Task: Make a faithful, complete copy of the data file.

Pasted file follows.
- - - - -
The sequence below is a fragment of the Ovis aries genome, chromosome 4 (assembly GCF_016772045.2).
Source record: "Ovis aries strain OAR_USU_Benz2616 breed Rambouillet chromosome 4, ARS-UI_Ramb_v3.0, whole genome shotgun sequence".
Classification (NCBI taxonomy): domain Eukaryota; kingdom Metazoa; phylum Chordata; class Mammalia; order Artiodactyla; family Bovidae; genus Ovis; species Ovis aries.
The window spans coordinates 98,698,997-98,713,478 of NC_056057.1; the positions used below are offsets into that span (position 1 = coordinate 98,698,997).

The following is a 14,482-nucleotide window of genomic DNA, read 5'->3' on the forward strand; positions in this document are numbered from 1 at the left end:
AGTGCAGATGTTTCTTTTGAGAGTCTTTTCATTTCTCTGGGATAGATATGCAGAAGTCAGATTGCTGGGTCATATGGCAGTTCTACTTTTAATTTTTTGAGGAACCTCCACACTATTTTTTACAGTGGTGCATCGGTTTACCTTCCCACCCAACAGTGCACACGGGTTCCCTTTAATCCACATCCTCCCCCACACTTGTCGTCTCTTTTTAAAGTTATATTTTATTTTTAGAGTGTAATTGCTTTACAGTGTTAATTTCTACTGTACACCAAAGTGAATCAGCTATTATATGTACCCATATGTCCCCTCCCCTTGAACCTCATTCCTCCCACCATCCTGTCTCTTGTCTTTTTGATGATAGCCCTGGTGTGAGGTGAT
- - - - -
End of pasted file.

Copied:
The sequence below is a fragment of the Ovis aries genome, chromosome 4 (assembly GCF_016772045.2).
Source record: "Ovis aries strain OAR_USU_Benz2616 breed Rambouillet chromosome 4, ARS-UI_Ramb_v3.0, whole genome shotgun sequence".
Classification (NCBI taxonomy): domain Eukaryota; kingdom Metazoa; phylum Chordata; class Mammalia; order Artiodactyla; family Bovidae; genus Ovis; species Ovis aries.
The window spans coordinates 98,698,997-98,713,478 of NC_056057.1; the positions used below are offsets into that span (position 1 = coordinate 98,698,997).

The following is a 14,482-nucleotide window of genomic DNA, read 5'->3' on the forward strand; positions in this document are numbered from 1 at the left end:
AGTGCAGATGTTTCTTTTGAGAGTCTTTTCATTTCTCTGGGATAGATATGCAGAAGTCAGATTGCTGGGTCATATGGCAGTTCTACTTTTAATTTTTTGAGGAACCTCCACACTATTTTTTACAGTGGTGCATCGGTTTACCTTCCCACCCAACAGTGCACACGGGTTCCCTTTAATCCACATCCTCCCCCACACTTGTCGTCTCTTTTTAAAGTTATATTTTATTTTTAGAGTGTAATTGCTTTACAGTGTTAATTTCTACTGTACACCAAAGTGAATCAGCTATTATATGTACCCATATGTCCCCTCCCCTTGAACCTCATTCCTCCCACCATCCTGTCTCTTGTCTTTTTGATGATAGCCCTGGTGTGAGGTGAT